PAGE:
Changing China-- A Search for Perspective
James E. Bass
During much of the past decade, the American public has been saturated with two images of China: economic miracle and human- rights wasteland. For convenience, the media rarely strays from these two polar axes, and in response, U.S. foreign policymakers and public policy commentators in Washington endlessly debate which focus should be privileged. Recently, one caricature has begun to unravel, as it is no secret that the inflated expectations for profit opportunities in China were naive when conceived. Regarding China's economic development, U.S. perceptions suffer from hot and cold pendulum swings, lacking a middle distance for gauging China's landscape. To lend perspective, it may be helpful to look to the U.S. past. With a deeper comparative perspective, we may be better able to frame a next-generation approach to economic relations with China.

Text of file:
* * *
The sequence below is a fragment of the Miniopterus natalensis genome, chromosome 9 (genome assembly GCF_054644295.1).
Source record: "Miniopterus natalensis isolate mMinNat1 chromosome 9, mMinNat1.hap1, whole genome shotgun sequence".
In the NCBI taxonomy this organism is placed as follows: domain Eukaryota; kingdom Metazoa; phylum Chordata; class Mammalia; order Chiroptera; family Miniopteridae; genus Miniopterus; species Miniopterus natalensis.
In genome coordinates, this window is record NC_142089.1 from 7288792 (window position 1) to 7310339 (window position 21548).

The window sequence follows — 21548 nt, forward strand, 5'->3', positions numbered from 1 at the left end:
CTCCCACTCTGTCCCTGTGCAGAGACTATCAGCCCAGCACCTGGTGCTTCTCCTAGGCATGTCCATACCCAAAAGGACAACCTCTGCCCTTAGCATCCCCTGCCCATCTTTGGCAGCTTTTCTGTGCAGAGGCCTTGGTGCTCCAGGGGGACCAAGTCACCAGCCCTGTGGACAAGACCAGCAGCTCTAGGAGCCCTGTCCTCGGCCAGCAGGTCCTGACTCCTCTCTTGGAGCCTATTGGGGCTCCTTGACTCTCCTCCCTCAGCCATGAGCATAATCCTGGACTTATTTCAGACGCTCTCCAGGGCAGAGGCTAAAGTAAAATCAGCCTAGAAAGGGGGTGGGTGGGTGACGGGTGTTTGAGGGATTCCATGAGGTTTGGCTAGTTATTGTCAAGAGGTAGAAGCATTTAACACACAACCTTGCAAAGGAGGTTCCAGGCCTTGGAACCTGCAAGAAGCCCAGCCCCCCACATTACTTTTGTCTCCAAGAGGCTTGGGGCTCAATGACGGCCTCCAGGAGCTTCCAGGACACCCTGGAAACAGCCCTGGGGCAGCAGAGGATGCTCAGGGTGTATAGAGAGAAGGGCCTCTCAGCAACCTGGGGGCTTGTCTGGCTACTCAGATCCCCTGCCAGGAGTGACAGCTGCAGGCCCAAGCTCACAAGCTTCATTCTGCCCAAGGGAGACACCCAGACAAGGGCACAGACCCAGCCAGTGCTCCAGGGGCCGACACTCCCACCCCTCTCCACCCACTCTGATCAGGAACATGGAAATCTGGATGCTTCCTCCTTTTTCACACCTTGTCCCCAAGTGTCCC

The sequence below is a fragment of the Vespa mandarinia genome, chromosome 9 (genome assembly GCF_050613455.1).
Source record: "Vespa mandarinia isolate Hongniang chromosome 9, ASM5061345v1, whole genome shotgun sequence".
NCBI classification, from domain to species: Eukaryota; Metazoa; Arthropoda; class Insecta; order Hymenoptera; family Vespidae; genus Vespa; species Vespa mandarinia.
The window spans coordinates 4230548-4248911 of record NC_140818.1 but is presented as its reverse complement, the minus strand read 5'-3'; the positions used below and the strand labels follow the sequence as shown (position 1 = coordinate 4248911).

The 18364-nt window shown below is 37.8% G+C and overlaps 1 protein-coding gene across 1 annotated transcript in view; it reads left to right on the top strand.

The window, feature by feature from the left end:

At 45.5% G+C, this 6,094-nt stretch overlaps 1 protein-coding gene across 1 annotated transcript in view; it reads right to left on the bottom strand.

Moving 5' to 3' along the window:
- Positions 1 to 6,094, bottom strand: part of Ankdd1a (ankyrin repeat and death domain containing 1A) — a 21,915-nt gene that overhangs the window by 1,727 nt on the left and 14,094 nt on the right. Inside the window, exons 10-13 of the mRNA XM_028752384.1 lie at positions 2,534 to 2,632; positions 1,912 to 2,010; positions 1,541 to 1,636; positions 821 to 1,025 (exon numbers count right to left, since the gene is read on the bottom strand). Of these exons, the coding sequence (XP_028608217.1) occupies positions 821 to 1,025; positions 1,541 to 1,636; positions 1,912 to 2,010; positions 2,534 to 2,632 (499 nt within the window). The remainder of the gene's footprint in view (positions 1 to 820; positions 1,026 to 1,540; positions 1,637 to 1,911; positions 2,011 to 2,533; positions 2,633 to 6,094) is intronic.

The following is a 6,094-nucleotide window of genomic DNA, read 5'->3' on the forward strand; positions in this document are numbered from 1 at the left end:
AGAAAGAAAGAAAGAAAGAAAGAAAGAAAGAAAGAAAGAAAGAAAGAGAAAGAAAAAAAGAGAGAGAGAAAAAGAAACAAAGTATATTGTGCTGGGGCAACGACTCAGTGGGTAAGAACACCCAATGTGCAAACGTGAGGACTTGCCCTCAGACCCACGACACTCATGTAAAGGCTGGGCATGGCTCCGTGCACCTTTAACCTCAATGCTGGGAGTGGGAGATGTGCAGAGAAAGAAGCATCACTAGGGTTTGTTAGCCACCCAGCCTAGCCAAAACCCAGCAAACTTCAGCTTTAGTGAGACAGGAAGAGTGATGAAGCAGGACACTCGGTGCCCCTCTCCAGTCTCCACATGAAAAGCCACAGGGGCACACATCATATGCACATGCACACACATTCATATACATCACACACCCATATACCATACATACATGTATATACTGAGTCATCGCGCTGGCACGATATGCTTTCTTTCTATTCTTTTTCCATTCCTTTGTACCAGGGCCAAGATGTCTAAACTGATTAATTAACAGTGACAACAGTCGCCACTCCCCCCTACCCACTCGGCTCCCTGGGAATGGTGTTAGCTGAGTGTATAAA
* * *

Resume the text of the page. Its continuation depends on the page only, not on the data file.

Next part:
Whether in the economic or human rights spheres, Americans and their policymakers need a greater sense of history in discussing China's development. Unfortunately, instant gratification through